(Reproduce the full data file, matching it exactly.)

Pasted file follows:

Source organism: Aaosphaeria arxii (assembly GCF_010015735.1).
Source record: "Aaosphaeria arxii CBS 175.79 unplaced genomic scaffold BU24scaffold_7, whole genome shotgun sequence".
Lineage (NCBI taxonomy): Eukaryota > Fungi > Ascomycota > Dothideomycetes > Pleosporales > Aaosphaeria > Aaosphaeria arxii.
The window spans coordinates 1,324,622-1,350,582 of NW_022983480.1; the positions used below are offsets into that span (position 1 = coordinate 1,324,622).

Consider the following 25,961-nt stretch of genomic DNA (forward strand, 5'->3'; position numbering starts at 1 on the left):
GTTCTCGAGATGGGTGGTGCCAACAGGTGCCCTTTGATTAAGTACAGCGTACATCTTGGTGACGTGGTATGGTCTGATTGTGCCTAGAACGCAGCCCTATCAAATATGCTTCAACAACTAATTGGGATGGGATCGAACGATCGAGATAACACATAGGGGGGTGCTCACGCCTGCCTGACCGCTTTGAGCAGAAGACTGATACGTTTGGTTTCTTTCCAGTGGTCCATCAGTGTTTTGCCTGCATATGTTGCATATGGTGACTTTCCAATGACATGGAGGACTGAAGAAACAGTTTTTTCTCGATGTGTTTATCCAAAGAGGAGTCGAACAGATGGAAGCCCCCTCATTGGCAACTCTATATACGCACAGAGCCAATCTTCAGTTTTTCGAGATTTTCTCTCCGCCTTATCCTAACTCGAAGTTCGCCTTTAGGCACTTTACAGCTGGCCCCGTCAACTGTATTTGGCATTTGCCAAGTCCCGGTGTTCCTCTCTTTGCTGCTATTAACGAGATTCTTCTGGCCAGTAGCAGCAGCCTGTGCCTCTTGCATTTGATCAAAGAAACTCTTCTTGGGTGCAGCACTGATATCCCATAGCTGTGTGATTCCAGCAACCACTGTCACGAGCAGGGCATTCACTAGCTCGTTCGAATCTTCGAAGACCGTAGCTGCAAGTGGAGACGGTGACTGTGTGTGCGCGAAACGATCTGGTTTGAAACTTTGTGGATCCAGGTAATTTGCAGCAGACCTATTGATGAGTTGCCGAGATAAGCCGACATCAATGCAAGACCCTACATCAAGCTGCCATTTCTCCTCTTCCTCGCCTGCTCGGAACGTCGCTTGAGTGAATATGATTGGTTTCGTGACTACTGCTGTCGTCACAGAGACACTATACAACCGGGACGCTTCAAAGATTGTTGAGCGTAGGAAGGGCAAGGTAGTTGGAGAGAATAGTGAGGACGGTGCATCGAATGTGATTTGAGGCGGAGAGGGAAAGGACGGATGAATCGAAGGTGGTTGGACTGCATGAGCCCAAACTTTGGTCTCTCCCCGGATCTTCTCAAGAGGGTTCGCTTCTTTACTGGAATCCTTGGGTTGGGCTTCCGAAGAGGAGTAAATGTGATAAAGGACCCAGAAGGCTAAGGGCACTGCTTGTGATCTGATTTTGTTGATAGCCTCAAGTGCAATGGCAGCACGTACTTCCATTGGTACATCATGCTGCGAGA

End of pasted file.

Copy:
Source organism: Aaosphaeria arxii (assembly GCF_010015735.1).
Source record: "Aaosphaeria arxii CBS 175.79 unplaced genomic scaffold BU24scaffold_7, whole genome shotgun sequence".
Lineage (NCBI taxonomy): Eukaryota > Fungi > Ascomycota > Dothideomycetes > Pleosporales > Aaosphaeria > Aaosphaeria arxii.
The window spans coordinates 1,324,622-1,350,582 of NW_022983480.1; the positions used below are offsets into that span (position 1 = coordinate 1,324,622).

Consider the following 25,961-nt stretch of genomic DNA (forward strand, 5'->3'; position numbering starts at 1 on the left):
GTTCTCGAGATGGGTGGTGCCAACAGGTGCCCTTTGATTAAGTACAGCGTACATCTTGGTGACGTGGTATGGTCTGATTGTGCCTAGAACGCAGCCCTATCAAATATGCTTCAACAACTAATTGGGATGGGATCGAACGATCGAGATAACACATAGGGGGGTGCTCACGCCTGCCTGACCGCTTTGAGCAGAAGACTGATACGTTTGGTTTCTTTCCAGTGGTCCATCAGTGTTTTGCCTGCATATGTTGCATATGGTGACTTTCCAATGACATGGAGGACTGAAGAAACAGTTTTTTCTCGATGTGTTTATCCAAAGAGGAGTCGAACAGATGGAAGCCCCCTCATTGGCAACTCTATATACGCACAGAGCCAATCTTCAGTTTTTCGAGATTTTCTCTCCGCCTTATCCTAACTCGAAGTTCGCCTTTAGGCACTTTACAGCTGGCCCCGTCAACTGTATTTGGCATTTGCCAAGTCCCGGTGTTCCTCTCTTTGCTGCTATTAACGAGATTCTTCTGGCCAGTAGCAGCAGCCTGTGCCTCTTGCATTTGATCAAAGAAACTCTTCTTGGGTGCAGCACTGATATCCCATAGCTGTGTGATTCCAGCAACCACTGTCACGAGCAGGGCATTCACTAGCTCGTTCGAATCTTCGAAGACCGTAGCTGCAAGTGGAGACGGTGACTGTGTGTGCGCGAAACGATCTGGTTTGAAACTTTGTGGATCCAGGTAATTTGCAGCAGACCTATTGATGAGTTGCCGAGATAAGCCGACATCAATGCAAGACCCTACATCAAGCTGCCATTTCTCCTCTTCCTCGCCTGCTCGGAACGTCGCTTGAGTGAATATGATTGGTTTCGTGACTACTGCTGTCGTCACAGAGACACTATACAACCGGGACGCTTCAAAGATTGTTGAGCGTAGGAAGGGCAAGGTAGTTGGAGAGAATAGTGAGGACGGTGCATCGAATGTGATTTGAGGCGGAGAGGGAAAGGACGGATGAATCGAAGGTGGTTGGACTGCATGAGCCCAAACTTTGGTCTCTCCCCGGATCTTCTCAAGAGGGTTCGCTTCTTTACTGGAATCCTTGGGTTGGGCTTCCGAAGAGGAGTAAATGTGATAAAGGACCCAGAAGGCTAAGGGCACTGCTTGTGATCTGATTTTGTTGATAGCCTCAAGTGCAATGGCAGCACGTACTTCCATTGGTACATCATGCTGCGAGA